• **UPDATE** 1-2 tablespoons of Red Boat Fish Sauce

Here’s how I made the dish:

I heated up the coconut oil in a cast iron skillet over medium heat. Once the pan was hot, I dumped in the onions and sautéed until soft.

I added the sliced mushrooms and cooked them until the moisture had cooked off.

Next, I added the beef and garlic and and cooked the meat until it was no longer pink.

I added a large handful of broccoli slaw…

…and then I threw in the package of spinach and stirred that around until the leaves were wilted.

Then, I tossed in my kelp noodles…

…added the coconut aminos, fish sauce, and vinegar, and waited until the noodles softened to the consistency I liked (around 3-5 minutes).

 I did a final taste for seasoning and added some salt and pepper.

Not too shabby for fake noodles.

New Substitutions for the Whole30 Pantry

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Since I’m on Day 2 of the Whole30 program, I decided to take a more critical look at my pantry to make sure I had the right tools to be compliant for the rest of the month.

One big Paleo faileo is my fish sauce.

I really like fish sauce ‘cause it adds a unique salty umami flavor to whatever I cook. When I closely inspected the label this evening, I noticed two ingredients that weren’t Paleo: fructose and hydrolyzed wheat protein. Damn it! I gotta start looking for a brand that’s just anchovies and salt. I wonder if it’s even possible.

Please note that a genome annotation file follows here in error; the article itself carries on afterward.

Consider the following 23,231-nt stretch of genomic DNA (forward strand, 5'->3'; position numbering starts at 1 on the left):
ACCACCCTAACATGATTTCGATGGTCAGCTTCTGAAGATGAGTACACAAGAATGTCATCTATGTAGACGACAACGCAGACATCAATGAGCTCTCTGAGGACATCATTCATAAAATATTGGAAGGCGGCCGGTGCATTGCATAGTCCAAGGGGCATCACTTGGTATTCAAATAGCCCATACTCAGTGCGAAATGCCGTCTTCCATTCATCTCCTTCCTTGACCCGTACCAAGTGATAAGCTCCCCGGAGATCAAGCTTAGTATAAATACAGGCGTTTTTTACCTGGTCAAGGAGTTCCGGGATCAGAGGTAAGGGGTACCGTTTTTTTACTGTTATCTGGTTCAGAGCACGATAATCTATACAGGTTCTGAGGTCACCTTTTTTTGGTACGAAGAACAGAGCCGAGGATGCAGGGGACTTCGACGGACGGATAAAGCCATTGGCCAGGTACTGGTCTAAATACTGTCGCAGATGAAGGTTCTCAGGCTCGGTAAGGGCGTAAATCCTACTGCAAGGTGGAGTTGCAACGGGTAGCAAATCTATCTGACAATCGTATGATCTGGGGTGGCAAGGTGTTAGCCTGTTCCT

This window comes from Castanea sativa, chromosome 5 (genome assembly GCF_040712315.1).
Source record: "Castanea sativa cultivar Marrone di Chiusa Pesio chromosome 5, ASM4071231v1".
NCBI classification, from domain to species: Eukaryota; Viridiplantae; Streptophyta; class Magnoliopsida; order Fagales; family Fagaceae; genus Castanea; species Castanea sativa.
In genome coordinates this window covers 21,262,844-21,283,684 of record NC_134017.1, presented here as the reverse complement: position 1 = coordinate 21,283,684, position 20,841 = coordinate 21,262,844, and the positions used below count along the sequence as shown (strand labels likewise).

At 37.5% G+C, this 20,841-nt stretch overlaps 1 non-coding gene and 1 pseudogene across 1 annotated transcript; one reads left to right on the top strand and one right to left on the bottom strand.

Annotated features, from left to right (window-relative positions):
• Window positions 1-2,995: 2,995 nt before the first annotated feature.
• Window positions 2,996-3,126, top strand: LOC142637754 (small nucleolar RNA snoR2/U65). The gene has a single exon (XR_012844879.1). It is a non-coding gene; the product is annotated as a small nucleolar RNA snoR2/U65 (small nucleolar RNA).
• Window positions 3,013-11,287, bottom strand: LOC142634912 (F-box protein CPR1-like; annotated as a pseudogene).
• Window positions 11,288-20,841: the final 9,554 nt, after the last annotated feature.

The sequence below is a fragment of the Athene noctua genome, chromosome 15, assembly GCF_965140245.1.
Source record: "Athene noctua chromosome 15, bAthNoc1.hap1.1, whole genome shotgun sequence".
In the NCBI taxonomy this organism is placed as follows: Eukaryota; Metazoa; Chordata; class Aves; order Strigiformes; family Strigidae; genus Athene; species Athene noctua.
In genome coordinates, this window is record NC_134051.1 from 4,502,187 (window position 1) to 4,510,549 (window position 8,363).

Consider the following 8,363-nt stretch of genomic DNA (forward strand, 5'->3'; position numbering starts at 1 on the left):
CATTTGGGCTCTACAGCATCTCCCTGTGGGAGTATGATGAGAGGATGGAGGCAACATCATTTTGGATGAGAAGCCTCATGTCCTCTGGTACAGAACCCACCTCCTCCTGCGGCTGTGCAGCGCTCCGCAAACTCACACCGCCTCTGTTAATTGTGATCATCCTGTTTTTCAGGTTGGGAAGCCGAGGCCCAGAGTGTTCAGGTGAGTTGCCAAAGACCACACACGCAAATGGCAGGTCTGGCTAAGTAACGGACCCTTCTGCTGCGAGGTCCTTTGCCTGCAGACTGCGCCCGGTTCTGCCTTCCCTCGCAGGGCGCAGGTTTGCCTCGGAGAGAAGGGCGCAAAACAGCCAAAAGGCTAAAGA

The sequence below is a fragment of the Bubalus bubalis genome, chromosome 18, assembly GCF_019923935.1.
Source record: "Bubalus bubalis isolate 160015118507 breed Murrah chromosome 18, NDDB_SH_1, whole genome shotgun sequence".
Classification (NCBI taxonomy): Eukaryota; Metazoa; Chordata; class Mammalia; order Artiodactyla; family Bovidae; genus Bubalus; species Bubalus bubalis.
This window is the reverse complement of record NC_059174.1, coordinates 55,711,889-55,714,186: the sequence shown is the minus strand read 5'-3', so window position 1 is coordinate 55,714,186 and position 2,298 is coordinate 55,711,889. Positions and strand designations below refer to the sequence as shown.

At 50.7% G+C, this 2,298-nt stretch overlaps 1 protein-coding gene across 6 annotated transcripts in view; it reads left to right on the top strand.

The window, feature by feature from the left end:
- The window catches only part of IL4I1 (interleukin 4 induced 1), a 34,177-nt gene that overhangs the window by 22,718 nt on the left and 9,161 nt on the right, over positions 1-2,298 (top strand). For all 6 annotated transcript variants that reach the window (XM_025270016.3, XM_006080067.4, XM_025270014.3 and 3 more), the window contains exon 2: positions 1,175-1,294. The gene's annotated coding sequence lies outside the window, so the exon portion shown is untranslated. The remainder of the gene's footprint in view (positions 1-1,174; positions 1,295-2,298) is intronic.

Here are some other substitutions I’ve made in my pantry:

Since I’m out of lard, I’m using coconut oil and macadamia nut oil as my go-to high heat cooking fats.

Macadamia nut oil is nice and buttery and has a smoke point of around 400 F. Yes, it’s expensive (~$1/ounce) but it’s a small investment I’m willing to make.

I’ve gotten rid of my pastas but I miss noodles. I bought some kelp noodles from Whole Foods (in the fridge by the soy products) and they’re pretty tasty.

Not like wheat noodles, but more like springy bean thread noodles when cooked. Don’t eat them raw. They’re squeaky and crunchy – not how I like my noodles.

Instead of tamari and soy sauce, I’m gonna use coconut aminos.

This was a hard item to find. I finally located it in the Asian section at Whole Foods. Surprisingly, it does taste remarkably like soy sauce.

I’ve also been using coconut vinegar (along with my other vinegars) and it’s pretty tasty.

It’s been heralded as a more nutritious apple cider vinegar but I like it because I like all things coconut.